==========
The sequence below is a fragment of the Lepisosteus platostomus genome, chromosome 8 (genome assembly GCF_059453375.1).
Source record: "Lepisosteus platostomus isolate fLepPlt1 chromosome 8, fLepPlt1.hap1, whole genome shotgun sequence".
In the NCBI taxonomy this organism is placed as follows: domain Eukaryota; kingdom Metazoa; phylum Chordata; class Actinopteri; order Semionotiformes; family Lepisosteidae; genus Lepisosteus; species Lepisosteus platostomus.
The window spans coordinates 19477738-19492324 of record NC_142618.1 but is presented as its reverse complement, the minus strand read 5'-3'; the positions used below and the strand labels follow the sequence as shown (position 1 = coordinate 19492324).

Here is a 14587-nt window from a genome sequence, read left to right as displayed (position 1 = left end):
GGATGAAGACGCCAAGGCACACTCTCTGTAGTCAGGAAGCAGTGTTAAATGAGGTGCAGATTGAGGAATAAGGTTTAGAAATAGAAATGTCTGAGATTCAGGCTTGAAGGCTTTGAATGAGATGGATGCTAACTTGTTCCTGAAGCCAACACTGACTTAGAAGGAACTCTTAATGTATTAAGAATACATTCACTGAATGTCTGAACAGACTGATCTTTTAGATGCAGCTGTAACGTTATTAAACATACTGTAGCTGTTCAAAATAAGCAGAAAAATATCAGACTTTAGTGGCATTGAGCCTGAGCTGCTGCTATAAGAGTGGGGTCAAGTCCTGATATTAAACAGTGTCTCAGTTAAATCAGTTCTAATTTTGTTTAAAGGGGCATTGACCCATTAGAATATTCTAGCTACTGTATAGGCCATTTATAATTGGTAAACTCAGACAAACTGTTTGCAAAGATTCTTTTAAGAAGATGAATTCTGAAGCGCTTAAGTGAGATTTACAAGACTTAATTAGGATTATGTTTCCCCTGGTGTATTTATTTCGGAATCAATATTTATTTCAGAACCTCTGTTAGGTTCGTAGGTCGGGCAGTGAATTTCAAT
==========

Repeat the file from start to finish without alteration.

The sequence below is a fragment of the Lepisosteus platostomus genome, chromosome 8 (genome assembly GCF_059453375.1).
Source record: "Lepisosteus platostomus isolate fLepPlt1 chromosome 8, fLepPlt1.hap1, whole genome shotgun sequence".
In the NCBI taxonomy this organism is placed as follows: domain Eukaryota; kingdom Metazoa; phylum Chordata; class Actinopteri; order Semionotiformes; family Lepisosteidae; genus Lepisosteus; species Lepisosteus platostomus.
The window spans coordinates 19477738-19492324 of record NC_142618.1 but is presented as its reverse complement, the minus strand read 5'-3'; the positions used below and the strand labels follow the sequence as shown (position 1 = coordinate 19492324).

Here is a 14587-nt window from a genome sequence, read left to right as displayed (position 1 = left end):
GGATGAAGACGCCAAGGCACACTCTCTGTAGTCAGGAAGCAGTGTTAAATGAGGTGCAGATTGAGGAATAAGGTTTAGAAATAGAAATGTCTGAGATTCAGGCTTGAAGGCTTTGAATGAGATGGATGCTAACTTGTTCCTGAAGCCAACACTGACTTAGAAGGAACTCTTAATGTATTAAGAATACATTCACTGAATGTCTGAACAGACTGATCTTTTAGATGCAGCTGTAACGTTATTAAACATACTGTAGCTGTTCAAAATAAGCAGAAAAATATCAGACTTTAGTGGCATTGAGCCTGAGCTGCTGCTATAAGAGTGGGGTCAAGTCCTGATATTAAACAGTGTCTCAGTTAAATCAGTTCTAATTTTGTTTAAAGGGGCATTGACCCATTAGAATATTCTAGCTACTGTATAGGCCATTTATAATTGGTAAACTCAGACAAACTGTTTGCAAAGATTCTTTTAAGAAGATGAATTCTGAAGCGCTTAAGTGAGATTTACAAGACTTAATTAGGATTATGTTTCCCCTGGTGTATTTATTTCGGAATCAATATTTATTTCAGAACCTCTGTTAGGTTCGTAGGTCGGGCAGTGAATTTCAAT